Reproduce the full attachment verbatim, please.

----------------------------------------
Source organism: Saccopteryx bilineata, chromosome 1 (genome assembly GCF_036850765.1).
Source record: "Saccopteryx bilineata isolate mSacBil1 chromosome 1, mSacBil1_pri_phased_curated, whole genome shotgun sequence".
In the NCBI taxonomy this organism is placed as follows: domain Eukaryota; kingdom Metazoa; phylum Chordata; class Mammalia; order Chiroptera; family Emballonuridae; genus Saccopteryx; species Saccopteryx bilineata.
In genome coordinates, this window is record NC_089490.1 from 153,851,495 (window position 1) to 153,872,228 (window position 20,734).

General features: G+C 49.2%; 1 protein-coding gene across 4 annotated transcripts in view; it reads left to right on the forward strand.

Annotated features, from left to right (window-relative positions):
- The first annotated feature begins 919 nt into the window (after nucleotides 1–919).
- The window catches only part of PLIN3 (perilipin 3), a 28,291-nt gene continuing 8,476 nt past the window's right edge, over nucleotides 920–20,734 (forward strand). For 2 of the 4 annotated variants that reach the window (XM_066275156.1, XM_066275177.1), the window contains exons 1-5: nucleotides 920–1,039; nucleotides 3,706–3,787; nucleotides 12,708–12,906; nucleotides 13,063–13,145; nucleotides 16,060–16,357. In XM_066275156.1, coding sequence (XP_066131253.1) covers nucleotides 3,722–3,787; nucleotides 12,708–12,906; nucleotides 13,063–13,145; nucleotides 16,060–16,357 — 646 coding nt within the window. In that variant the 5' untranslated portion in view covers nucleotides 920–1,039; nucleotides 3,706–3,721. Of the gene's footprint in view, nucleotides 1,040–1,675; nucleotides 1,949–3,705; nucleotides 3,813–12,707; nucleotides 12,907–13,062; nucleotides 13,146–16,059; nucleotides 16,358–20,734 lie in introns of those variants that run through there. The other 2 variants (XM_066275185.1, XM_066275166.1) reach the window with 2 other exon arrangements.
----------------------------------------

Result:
Source organism: Saccopteryx bilineata, chromosome 1 (genome assembly GCF_036850765.1).
Source record: "Saccopteryx bilineata isolate mSacBil1 chromosome 1, mSacBil1_pri_phased_curated, whole genome shotgun sequence".
In the NCBI taxonomy this organism is placed as follows: domain Eukaryota; kingdom Metazoa; phylum Chordata; class Mammalia; order Chiroptera; family Emballonuridae; genus Saccopteryx; species Saccopteryx bilineata.
In genome coordinates, this window is record NC_089490.1 from 153,851,495 (window position 1) to 153,872,228 (window position 20,734).

General features: G+C 49.2%; 1 protein-coding gene across 4 annotated transcripts in view; it reads left to right on the forward strand.

Annotated features, from left to right (window-relative positions):
- The first annotated feature begins 919 nt into the window (after nucleotides 1–919).
- The window catches only part of PLIN3 (perilipin 3), a 28,291-nt gene continuing 8,476 nt past the window's right edge, over nucleotides 920–20,734 (forward strand). For 2 of the 4 annotated variants that reach the window (XM_066275156.1, XM_066275177.1), the window contains exons 1-5: nucleotides 920–1,039; nucleotides 3,706–3,787; nucleotides 12,708–12,906; nucleotides 13,063–13,145; nucleotides 16,060–16,357. In XM_066275156.1, coding sequence (XP_066131253.1) covers nucleotides 3,722–3,787; nucleotides 12,708–12,906; nucleotides 13,063–13,145; nucleotides 16,060–16,357 — 646 coding nt within the window. In that variant the 5' untranslated portion in view covers nucleotides 920–1,039; nucleotides 3,706–3,721. Of the gene's footprint in view, nucleotides 1,040–1,675; nucleotides 1,949–3,705; nucleotides 3,813–12,707; nucleotides 12,907–13,062; nucleotides 13,146–16,059; nucleotides 16,358–20,734 lie in introns of those variants that run through there. The other 2 variants (XM_066275185.1, XM_066275166.1) reach the window with 2 other exon arrangements.